UN Security Council to vote on vital Syria aid as mandate expires




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Shortly before the expiry of an important UN resolution to provide to millions of suffering Syrians, negotiations seem to be moving along.

Negotiators at the UN Security Council (UNSC) said New York on Thursday that there had been no objections to the draft resolution – not even from , which had blocked it until now.

As a result, the text has been registered for a vote before the most powerful UN body on Friday.

A time has not yet been , although Russia could still veto the text.

A UN resolution on the matter has been in place since 2014, but expires on July 10.

The regulation allows the United Nations to bring important aid supplies through border crossings to parts of Syria that are not controlled by the government.

Veto power Russia, which backs Syria’s strongman President Bashar al-Assad, had so far signalled it favours closing the last of what were once four border crossings for aid deliveries.

The UN and aid agencies have warned of a humanitarian catastrophe if the current arrangement is not continued.

More than two million people in rebel areas depend on aid.

UN chief Antonio Guterres has made it clear that he sees another proposal by Russia as no alternative.

Moscow suggested aid should first be brought to the Syrian leadership-controlled capital Damascus and then delivered to rebel areas but many experts reject this proposal.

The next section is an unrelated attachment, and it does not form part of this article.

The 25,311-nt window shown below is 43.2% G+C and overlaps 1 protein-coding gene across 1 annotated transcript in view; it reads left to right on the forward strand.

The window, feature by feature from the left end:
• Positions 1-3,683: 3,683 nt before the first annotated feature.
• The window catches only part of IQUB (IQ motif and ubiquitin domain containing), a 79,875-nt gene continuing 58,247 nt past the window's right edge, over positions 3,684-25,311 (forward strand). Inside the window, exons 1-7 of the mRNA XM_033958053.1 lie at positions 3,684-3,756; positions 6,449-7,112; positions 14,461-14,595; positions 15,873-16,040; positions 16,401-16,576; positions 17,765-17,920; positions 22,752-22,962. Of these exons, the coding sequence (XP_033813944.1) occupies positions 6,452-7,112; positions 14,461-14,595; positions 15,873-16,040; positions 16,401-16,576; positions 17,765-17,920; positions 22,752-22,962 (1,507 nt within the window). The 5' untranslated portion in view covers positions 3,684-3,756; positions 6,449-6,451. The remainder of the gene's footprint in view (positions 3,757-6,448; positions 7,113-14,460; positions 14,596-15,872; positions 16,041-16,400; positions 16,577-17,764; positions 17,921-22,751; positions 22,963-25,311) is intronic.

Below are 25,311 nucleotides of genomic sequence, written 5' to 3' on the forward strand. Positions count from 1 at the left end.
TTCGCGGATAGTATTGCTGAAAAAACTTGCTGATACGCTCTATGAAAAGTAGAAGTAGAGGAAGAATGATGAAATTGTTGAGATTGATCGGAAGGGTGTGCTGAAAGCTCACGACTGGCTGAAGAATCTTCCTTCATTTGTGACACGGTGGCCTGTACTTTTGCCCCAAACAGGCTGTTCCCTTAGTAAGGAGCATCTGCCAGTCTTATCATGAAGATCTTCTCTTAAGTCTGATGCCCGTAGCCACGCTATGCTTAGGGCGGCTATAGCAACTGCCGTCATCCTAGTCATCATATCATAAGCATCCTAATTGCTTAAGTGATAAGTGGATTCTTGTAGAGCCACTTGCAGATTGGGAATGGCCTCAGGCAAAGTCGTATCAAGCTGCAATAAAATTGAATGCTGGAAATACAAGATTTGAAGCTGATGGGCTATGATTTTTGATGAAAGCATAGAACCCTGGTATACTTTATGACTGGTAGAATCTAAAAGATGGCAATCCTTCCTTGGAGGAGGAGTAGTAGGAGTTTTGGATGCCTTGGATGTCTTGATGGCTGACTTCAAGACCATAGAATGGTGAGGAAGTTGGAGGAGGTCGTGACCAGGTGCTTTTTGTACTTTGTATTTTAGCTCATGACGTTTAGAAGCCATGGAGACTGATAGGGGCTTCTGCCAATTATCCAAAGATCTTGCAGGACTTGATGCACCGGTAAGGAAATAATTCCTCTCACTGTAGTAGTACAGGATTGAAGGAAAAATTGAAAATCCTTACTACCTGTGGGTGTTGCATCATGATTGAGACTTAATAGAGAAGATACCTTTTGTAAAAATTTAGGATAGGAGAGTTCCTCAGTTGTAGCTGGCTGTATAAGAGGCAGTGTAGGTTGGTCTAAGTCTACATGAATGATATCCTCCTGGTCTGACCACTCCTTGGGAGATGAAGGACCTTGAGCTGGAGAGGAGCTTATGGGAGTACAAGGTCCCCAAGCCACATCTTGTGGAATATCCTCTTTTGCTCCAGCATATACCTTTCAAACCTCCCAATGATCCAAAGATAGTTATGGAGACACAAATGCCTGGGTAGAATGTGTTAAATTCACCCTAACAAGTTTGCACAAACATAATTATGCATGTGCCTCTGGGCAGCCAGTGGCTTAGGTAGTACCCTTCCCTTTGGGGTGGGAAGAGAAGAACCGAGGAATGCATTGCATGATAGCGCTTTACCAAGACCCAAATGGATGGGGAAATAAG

Control over a significant part of the aid would strengthen President Bashar al-Assad’s position in respect to his political opponents.

According to Security Council sources, the atmosphere at the negotiations in New York is somewhat more constructive on the Russian side than in the past.

Nevertheless, Moscow has not agreed on the content of the draft resolutions presented so far.

UNSC members, Norway and Ireland, initially proposed an extension of the mechanism for 12 months with two border crossings.

Russia’s UN Ambassador, Vasily Nebenzya, called this a “non-starter”.

The proposal, now on the table, envisages an extension on previous terms with only one crossing: Bab al-Hawa in the north-west.

Western diplomats hope that Moscow will accept the text despite its long blockade stance.

In their view, a new dynamic between the U.S. and Russia after the meeting between Presidents Joe and Vladimir Putin in Geneva could contribute to this.

The two heads of had discussed the issue of Syria aid in Switzerland.

(NAN)